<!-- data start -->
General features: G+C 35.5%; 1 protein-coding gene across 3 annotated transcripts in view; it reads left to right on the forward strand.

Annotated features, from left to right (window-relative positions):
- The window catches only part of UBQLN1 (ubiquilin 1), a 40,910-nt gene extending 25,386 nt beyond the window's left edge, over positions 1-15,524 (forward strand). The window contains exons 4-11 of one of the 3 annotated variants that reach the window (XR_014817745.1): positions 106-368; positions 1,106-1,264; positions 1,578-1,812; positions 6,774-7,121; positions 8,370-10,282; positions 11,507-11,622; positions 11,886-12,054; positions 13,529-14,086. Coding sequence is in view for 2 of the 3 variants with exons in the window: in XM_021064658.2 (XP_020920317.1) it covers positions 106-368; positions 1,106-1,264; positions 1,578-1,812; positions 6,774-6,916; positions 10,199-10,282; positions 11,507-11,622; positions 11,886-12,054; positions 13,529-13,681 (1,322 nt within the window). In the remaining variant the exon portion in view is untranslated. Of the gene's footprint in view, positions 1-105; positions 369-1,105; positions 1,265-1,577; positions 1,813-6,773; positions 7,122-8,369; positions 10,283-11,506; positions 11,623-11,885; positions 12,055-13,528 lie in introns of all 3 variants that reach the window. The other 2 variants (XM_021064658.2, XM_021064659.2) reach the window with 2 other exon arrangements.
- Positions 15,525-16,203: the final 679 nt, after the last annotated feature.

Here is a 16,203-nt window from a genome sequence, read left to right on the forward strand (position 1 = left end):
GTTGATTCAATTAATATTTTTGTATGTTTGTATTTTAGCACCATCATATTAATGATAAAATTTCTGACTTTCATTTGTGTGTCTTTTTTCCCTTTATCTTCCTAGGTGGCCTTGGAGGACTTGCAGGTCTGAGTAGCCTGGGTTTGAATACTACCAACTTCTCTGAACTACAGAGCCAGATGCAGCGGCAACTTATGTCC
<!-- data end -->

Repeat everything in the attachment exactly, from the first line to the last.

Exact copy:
General features: G+C 35.5%; 1 protein-coding gene across 3 annotated transcripts in view; it reads left to right on the forward strand.

Annotated features, from left to right (window-relative positions):
- The window catches only part of UBQLN1 (ubiquilin 1), a 40,910-nt gene extending 25,386 nt beyond the window's left edge, over positions 1-15,524 (forward strand). The window contains exons 4-11 of one of the 3 annotated variants that reach the window (XR_014817745.1): positions 106-368; positions 1,106-1,264; positions 1,578-1,812; positions 6,774-7,121; positions 8,370-10,282; positions 11,507-11,622; positions 11,886-12,054; positions 13,529-14,086. Coding sequence is in view for 2 of the 3 variants with exons in the window: in XM_021064658.2 (XP_020920317.1) it covers positions 106-368; positions 1,106-1,264; positions 1,578-1,812; positions 6,774-6,916; positions 10,199-10,282; positions 11,507-11,622; positions 11,886-12,054; positions 13,529-13,681 (1,322 nt within the window). In the remaining variant the exon portion in view is untranslated. Of the gene's footprint in view, positions 1-105; positions 369-1,105; positions 1,265-1,577; positions 1,813-6,773; positions 7,122-8,369; positions 10,283-11,506; positions 11,623-11,885; positions 12,055-13,528 lie in introns of all 3 variants that reach the window. The other 2 variants (XM_021064658.2, XM_021064659.2) reach the window with 2 other exon arrangements.
- Positions 15,525-16,203: the final 679 nt, after the last annotated feature.

Here is a 16,203-nt window from a genome sequence, read left to right on the forward strand (position 1 = left end):
GTTGATTCAATTAATATTTTTGTATGTTTGTATTTTAGCACCATCATATTAATGATAAAATTTCTGACTTTCATTTGTGTGTCTTTTTTCCCTTTATCTTCCTAGGTGGCCTTGGAGGACTTGCAGGTCTGAGTAGCCTGGGTTTGAATACTACCAACTTCTCTGAACTACAGAGCCAGATGCAGCGGCAACTTATGTCC